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Old 08-05-2009, 09:45 AM
 
Location: San Antonio
11,892 posts, read 12,503,295 times
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How can you tell????

Can someone please tell me how to determine if I have well drained soil or not and what do I do if I don't???
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Old 08-05-2009, 10:35 AM
 
Location: Fly-over country.
1,765 posts, read 6,240,790 times
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after it rains, in the spot you are checking, does the water stand a while? does the soil seem wet to the touch for several days after a rain? if, so, it is not well-drained.

otoh, if it rains and there's no standing water or if the top layer of "soil" is dry a few days after a good soaking rain, it is well-drained.

if your soil is not well-drained and is "moist" most of the time, look for plants and trees that like that soil or are adaptable to soil types
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Old 08-05-2009, 10:51 AM
 
Location: San Antonio
11,892 posts, read 12,503,295 times
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Quote:
Originally Posted by caution View Post
after it rains, in the spot you are checking, does the water stand a while? does the soil seem wet to the touch for several days after a rain? if, so, it is not well-drained.

otoh, if it rains and there's no standing water or if the top layer of "soil" is dry a few days after a good soaking rain, it is well-drained.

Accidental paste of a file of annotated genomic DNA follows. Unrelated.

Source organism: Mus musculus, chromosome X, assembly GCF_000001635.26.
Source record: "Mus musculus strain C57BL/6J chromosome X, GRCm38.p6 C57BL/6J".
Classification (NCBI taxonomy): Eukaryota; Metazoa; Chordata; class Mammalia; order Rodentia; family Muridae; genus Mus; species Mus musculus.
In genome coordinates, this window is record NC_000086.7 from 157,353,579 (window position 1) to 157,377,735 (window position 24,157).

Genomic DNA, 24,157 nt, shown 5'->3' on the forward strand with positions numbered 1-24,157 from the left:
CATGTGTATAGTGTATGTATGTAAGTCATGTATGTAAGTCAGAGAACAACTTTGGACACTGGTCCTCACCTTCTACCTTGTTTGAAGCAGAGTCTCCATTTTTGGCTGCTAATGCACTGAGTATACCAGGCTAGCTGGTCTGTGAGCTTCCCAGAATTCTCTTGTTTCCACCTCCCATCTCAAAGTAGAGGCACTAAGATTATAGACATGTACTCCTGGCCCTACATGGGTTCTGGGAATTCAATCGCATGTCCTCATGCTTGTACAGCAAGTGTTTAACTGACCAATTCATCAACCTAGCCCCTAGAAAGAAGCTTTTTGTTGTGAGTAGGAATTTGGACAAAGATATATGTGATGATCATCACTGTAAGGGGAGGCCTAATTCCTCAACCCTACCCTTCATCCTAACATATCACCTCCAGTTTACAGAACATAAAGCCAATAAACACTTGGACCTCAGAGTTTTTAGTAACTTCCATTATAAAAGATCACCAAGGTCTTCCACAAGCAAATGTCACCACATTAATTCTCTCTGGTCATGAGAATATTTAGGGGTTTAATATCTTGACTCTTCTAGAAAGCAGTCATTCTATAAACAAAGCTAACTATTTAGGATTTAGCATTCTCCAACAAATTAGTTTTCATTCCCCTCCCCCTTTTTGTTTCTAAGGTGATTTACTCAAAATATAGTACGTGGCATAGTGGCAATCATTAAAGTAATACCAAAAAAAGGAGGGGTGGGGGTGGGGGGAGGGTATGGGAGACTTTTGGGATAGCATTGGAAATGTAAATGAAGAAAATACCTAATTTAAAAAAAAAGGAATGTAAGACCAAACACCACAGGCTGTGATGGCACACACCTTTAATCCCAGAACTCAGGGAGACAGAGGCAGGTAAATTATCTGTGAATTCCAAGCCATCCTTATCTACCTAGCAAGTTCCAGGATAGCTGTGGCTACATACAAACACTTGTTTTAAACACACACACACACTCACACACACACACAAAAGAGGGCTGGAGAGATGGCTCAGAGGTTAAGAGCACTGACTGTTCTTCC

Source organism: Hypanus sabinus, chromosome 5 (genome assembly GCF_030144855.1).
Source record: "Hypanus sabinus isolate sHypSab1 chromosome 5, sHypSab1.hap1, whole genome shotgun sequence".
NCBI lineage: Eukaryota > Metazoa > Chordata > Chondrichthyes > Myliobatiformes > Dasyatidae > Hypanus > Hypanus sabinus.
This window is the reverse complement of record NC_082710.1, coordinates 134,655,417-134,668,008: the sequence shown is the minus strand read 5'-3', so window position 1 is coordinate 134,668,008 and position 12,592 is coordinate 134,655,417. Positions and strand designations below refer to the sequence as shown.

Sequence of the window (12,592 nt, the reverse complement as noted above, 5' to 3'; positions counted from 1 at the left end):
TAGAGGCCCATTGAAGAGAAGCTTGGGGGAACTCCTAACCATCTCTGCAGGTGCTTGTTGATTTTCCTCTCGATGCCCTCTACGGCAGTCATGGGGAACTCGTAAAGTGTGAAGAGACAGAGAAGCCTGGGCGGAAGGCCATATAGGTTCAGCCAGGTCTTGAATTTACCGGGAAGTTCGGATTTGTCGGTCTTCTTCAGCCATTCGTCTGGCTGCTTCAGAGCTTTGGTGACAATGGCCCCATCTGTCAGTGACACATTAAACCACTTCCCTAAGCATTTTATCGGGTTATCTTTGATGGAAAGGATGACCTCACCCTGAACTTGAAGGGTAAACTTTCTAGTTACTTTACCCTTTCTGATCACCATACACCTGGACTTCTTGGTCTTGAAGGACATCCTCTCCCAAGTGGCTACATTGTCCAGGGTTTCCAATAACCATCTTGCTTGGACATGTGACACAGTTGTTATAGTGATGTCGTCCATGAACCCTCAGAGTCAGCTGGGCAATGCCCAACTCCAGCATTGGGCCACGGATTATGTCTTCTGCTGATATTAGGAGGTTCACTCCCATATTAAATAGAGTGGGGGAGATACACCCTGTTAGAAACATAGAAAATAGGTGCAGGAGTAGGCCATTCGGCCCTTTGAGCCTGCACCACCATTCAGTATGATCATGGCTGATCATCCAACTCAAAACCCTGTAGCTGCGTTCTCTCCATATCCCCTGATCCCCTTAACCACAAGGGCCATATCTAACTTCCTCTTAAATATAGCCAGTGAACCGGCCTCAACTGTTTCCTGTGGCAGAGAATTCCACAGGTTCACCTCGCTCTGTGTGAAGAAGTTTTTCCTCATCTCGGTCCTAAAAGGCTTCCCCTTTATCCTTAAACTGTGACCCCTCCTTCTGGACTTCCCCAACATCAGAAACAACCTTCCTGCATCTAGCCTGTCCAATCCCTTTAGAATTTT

if your soil is not well-drained and is "moist" most of the time, look for plants and trees that like that soil or are adaptable to soil types
What a perfect answer! Thanks a million. I bet I'm not the only one that didn't know. Time to move some plants.
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Old 08-05-2009, 11:05 AM
 
Location: Albemarle, NC
7,730 posts, read 12,445,614 times
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Quote:
Originally Posted by Camper1 View Post
How can you tell????

Can someone please tell me how to determine if I have well drained soil or not and what do I do if I don't???
Dig a hole 1 foot deep, 2 feet wide. Fill it with water from the garden hose. Keep an eye on it. If it takes about 30 minutes to drain away, your soil is considered to have good drainage. If it takes under 10 minutes, you probably have lots of sand. Under 10 minutes, over 30, add organic material to hold more moisture. You may want to try this in several spots in the yard. Not all areas of the same lot will be the same.